The stapler also comprises a means, operatively associated with the actuation means, which mounts the blocking body for pivotal movement between a non-blocking position which affords insertion and removal of the distal portion through the cannula, and an insertion blocking position in which the blocking body affords removal of the distal portion from the abdominal cavity, and in which the blocking body thereafter prevents insertion of the distal portion through the cannula. The stapler also preferably comprises biasing means, such as a spring, for urging the blocking body toward the blocking position.

In a preferred embodiment of the present invention, the means mounting the blocking body for movement between non-blocking and insertion blocking positions comprises the distal portion having a latch, and the blocking body having pin for engaging the latch when the blocking body is in the non-blocking position. Also preferably, the blocking body comprises a cam surface for engaging the end of the cannula to afford removal of the distal portion from the abdominal cavity through the cannula when the blocking body is in the blocking position, and an obstruction surface for engaging the cannula to prevent the surgical instrument from being reinserted through the cannula.

The present invention may also be described as a laparoscopic surgical procedure comprising the steps of: (1) providing a cannula, (2) inserting a portion of the cannula into the abdominal cavity of a patient, (3) providing a laparoscopic instrument having a distal portion with at least one mechanical tissue engagement device, an actuation means capable of engaging the mechanical tissue engagement device on tissue, and a blocking body movable between blocking and non-blocking positions, (4) inserting the distal portion of the laparoscopic surgical instrument into the abdominal cavity of the patient through the cannula, (5) actuating the actuation means until no mechanical tissue engagement device remains to be engaged on tissue, and then (6) removing the distal portion from the abdominal cavity such that, after the distal portion is removed, the blocking body is in the blocking position in which it thereafter prevents insertion of the distal portion through the cannula.

Brief Description of the Drawings The present invention will be further described with reference to the accompanying drawing wherein like reference numerals refer to like parts in the several views, and wherein:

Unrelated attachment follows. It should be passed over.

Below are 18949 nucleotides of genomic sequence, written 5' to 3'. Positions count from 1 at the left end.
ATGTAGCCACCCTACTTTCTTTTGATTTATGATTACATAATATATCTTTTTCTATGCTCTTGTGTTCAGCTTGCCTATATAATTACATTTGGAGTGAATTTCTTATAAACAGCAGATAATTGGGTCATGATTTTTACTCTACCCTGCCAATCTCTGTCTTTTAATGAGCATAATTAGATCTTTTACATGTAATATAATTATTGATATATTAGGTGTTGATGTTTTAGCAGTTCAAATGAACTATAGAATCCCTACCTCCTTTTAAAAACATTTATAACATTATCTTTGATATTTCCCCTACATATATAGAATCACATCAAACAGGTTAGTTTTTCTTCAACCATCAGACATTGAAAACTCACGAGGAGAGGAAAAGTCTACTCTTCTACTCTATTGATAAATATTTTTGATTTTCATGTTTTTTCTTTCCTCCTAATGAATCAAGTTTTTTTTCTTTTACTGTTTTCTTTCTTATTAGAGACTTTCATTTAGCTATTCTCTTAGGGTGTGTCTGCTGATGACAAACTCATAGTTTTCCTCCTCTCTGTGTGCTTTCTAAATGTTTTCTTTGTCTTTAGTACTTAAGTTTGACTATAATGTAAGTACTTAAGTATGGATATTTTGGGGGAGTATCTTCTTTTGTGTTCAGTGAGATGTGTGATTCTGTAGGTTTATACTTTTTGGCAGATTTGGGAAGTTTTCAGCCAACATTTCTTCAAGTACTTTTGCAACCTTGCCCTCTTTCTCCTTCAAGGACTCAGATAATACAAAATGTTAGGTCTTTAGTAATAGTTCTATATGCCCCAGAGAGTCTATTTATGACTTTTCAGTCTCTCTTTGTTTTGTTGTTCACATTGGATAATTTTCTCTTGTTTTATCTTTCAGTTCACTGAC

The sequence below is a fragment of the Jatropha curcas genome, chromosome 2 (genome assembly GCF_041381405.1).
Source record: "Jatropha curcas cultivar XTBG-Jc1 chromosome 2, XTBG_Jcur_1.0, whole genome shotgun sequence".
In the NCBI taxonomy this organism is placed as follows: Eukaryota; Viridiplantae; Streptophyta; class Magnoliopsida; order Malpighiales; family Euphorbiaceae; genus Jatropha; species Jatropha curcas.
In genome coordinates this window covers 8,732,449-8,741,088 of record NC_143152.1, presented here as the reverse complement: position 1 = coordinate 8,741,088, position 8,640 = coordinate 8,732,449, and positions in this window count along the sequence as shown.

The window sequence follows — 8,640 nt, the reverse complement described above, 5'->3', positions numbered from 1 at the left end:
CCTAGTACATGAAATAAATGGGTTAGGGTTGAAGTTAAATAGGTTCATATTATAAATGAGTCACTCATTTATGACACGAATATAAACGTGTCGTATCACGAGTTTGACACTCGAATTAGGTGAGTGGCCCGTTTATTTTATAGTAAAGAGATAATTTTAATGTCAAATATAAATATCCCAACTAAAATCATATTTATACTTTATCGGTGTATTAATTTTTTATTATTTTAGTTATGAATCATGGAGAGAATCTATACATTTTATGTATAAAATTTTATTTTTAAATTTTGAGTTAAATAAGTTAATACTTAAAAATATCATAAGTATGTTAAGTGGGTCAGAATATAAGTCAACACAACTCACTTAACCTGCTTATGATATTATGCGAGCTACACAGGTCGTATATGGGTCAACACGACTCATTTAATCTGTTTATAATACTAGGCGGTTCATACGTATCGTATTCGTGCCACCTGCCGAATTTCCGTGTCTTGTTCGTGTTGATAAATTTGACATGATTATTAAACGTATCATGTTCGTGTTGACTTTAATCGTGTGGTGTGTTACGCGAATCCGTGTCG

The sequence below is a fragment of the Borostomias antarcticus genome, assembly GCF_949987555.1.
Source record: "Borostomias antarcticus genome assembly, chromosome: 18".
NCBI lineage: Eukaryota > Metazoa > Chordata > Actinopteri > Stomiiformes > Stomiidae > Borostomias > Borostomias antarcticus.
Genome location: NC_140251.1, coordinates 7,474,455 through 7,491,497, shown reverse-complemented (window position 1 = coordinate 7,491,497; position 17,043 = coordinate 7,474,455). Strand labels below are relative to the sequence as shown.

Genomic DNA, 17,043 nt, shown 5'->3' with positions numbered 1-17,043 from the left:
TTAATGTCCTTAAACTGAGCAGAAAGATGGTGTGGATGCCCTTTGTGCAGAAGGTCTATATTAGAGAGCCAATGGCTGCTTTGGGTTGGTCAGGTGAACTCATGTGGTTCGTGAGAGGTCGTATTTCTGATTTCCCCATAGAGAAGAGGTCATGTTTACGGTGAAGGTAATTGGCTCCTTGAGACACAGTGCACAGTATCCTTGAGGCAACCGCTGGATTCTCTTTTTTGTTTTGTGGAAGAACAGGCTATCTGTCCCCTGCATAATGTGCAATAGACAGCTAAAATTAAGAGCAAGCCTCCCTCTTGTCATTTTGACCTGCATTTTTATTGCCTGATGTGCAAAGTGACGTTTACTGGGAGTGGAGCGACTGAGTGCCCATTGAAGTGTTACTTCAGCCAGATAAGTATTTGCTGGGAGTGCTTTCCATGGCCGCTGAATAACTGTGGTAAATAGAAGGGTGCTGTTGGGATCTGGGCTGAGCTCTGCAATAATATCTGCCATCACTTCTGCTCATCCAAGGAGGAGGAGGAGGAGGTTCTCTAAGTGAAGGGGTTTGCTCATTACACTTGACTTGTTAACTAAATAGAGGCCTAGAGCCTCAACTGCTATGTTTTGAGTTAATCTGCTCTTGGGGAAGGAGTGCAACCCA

Fig. 1 is an exploded perspective view of a surgical instrument having an articulated jaw structure. Fig. 2 is an assembled side view of the surgical instrument shown in Fig. 1, showing the jaws in a fully open position.

Fig. 3 is an assembled side view of the surgical instrument shown in Fig. 1, showing the jaws in an intermediate position.

Fig. 4 is an assembled side view of the surgical instrument shown in Fig. 1, showing the jaws in an approximated position, and showing a knife assembly and a knife actuating assembly.

Fig. 5 is an enlarged side view of the knife assembly and the knife actuating assembly of the surgical instrument shown in Fig. 4.

Fig. 6 is a top sectional view of the surgical instrument shown in Fig. 4, taken along line 6-6.

Fig. 7 is a front sectional view of the surgical instrument shown in Fig. 2, taken along line 7-7. Fig. 8 is a front sectional view of the surgical instrument shown in Fig. 2, taken along line 8-8.

Fig. 9 is a front sectional view of the surgical instrument shown in Fig. 2, taken along line 9-9.

Fig. 10 is a front sectional view of the surgical instrument shown in Fig. 3, taken along line 10-10.

Fig. 11 is a front sectional view of the surgical instrument shown in Fig. 3, taken along line 11-11.

Fig. 12 is a front sectional view of the surgical instrument shown in Fig. 4, taken along line 12-12. Fig. 13 is a side view of a first modified surgical instrument having an articulated jaw structure showing the jaws in a fully open position.

Fig. 14 is a side view of the surgical instrument shown in Fig. 13, showing the jaws in an intermediate position.